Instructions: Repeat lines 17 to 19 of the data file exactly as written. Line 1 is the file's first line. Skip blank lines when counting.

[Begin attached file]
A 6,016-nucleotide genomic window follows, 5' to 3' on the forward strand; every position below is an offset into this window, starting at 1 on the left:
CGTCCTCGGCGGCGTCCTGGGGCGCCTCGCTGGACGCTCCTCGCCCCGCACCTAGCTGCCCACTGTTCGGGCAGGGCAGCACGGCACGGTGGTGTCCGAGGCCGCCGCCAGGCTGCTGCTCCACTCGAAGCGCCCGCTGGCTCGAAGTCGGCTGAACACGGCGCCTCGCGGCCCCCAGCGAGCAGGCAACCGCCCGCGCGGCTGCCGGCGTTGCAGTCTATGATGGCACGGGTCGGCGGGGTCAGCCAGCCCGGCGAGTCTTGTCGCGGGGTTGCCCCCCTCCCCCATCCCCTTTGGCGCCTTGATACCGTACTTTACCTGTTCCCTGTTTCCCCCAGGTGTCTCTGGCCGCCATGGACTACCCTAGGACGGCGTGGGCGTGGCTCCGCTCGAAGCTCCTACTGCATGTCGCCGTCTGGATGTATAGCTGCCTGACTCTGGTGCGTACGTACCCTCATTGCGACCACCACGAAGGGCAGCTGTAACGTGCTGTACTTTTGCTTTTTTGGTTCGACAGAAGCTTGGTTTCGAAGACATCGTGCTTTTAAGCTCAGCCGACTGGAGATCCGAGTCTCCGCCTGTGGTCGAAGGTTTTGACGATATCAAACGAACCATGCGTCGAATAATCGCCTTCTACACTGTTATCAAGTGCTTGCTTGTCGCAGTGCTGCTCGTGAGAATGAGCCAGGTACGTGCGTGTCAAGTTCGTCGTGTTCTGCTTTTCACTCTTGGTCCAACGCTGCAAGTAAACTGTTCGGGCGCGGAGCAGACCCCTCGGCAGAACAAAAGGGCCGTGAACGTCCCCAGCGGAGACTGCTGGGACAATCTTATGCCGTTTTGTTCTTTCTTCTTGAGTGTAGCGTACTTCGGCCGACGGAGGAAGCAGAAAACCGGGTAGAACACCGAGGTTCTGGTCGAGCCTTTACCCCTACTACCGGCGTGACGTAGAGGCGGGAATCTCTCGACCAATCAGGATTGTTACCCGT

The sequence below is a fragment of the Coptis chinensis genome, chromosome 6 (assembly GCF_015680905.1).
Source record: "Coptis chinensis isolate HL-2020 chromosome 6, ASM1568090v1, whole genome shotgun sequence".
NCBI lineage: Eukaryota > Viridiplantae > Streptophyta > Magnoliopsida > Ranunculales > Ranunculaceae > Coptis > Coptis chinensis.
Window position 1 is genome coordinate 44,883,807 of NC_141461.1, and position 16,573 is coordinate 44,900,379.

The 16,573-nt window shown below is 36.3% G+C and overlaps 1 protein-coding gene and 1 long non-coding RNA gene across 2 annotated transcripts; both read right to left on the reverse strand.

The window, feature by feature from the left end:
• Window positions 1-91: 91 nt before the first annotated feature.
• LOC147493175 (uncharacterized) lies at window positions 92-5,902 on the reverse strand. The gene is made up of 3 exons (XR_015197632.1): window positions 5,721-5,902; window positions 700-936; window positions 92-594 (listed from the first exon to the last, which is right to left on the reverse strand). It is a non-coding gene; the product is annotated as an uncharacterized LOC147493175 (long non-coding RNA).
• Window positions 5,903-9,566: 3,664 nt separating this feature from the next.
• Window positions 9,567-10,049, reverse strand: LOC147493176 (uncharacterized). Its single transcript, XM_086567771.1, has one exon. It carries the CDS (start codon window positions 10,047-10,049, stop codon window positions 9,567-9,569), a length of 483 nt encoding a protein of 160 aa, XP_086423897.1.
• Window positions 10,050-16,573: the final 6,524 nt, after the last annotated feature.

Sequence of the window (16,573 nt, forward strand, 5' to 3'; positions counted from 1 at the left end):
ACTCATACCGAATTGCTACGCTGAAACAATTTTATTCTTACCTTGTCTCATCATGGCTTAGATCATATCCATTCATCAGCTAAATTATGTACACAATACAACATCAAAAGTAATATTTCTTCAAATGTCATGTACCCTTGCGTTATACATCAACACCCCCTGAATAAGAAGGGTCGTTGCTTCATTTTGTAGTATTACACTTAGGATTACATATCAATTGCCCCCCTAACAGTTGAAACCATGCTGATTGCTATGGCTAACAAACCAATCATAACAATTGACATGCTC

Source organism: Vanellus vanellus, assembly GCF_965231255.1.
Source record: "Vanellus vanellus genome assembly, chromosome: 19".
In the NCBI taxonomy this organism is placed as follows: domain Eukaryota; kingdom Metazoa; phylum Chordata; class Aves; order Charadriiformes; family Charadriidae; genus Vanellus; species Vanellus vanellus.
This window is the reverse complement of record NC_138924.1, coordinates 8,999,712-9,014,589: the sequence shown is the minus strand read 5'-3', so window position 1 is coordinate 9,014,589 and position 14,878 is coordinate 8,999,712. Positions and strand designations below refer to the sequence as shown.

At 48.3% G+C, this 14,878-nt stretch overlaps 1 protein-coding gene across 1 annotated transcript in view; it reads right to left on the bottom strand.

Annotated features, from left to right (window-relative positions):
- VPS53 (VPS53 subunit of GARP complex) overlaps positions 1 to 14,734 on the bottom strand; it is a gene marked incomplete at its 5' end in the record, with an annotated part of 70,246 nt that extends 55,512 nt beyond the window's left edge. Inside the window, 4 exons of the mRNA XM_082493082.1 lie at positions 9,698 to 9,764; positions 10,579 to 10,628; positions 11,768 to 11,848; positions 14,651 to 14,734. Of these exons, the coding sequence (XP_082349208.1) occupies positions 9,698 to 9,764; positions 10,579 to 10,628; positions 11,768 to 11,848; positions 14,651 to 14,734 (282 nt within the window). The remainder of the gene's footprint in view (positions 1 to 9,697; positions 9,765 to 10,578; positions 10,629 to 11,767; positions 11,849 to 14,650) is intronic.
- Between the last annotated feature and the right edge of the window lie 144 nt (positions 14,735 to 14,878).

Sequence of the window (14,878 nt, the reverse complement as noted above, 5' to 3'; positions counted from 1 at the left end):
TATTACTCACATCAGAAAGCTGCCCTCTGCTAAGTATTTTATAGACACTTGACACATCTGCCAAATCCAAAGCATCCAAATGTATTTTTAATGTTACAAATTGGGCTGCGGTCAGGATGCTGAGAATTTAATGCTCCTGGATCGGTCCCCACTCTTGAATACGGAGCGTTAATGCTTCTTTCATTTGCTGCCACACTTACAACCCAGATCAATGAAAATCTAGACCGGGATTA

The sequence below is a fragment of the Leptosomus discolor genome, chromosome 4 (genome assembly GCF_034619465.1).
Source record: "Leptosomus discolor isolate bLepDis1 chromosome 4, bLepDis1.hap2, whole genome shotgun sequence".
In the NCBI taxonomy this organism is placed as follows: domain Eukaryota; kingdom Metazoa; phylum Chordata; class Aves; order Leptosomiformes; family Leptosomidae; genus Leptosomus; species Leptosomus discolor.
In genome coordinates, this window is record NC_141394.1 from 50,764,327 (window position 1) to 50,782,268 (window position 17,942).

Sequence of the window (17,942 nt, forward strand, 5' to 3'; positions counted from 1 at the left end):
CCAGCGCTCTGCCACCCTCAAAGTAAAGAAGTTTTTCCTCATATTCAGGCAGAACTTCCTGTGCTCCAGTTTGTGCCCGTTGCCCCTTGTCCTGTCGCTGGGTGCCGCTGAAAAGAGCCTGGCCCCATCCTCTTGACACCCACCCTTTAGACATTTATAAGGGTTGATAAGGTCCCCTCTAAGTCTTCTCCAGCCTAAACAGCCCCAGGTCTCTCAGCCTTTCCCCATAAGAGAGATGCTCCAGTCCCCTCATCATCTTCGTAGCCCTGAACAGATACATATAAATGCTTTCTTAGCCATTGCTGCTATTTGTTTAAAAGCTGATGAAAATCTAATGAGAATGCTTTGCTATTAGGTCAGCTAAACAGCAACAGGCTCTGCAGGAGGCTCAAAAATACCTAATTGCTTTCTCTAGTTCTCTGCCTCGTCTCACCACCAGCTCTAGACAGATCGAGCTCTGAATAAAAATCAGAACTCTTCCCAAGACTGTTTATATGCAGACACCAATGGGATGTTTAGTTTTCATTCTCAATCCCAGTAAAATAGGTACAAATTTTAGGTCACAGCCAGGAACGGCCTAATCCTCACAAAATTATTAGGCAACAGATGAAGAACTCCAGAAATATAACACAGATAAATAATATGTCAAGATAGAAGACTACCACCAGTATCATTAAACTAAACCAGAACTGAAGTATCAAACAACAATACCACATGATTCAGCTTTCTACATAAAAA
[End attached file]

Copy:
Source record: "Vanellus vanellus genome assembly, chromosome: 19".
In the NCBI taxonomy this organism is placed as follows: domain Eukaryota; kingdom Metazoa; phylum Chordata; class Aves; order Charadriiformes; family Charadriidae; genus Vanellus; species Vanellus vanellus.
This window is the reverse complement of record NC_138924.1, coordinates 8,999,712-9,014,589: the sequence shown is the minus strand read 5'-3', so window position 1 is coordinate 9,014,589 and position 14,878 is coordinate 8,999,712. Positions and strand designations below refer to the sequence as shown.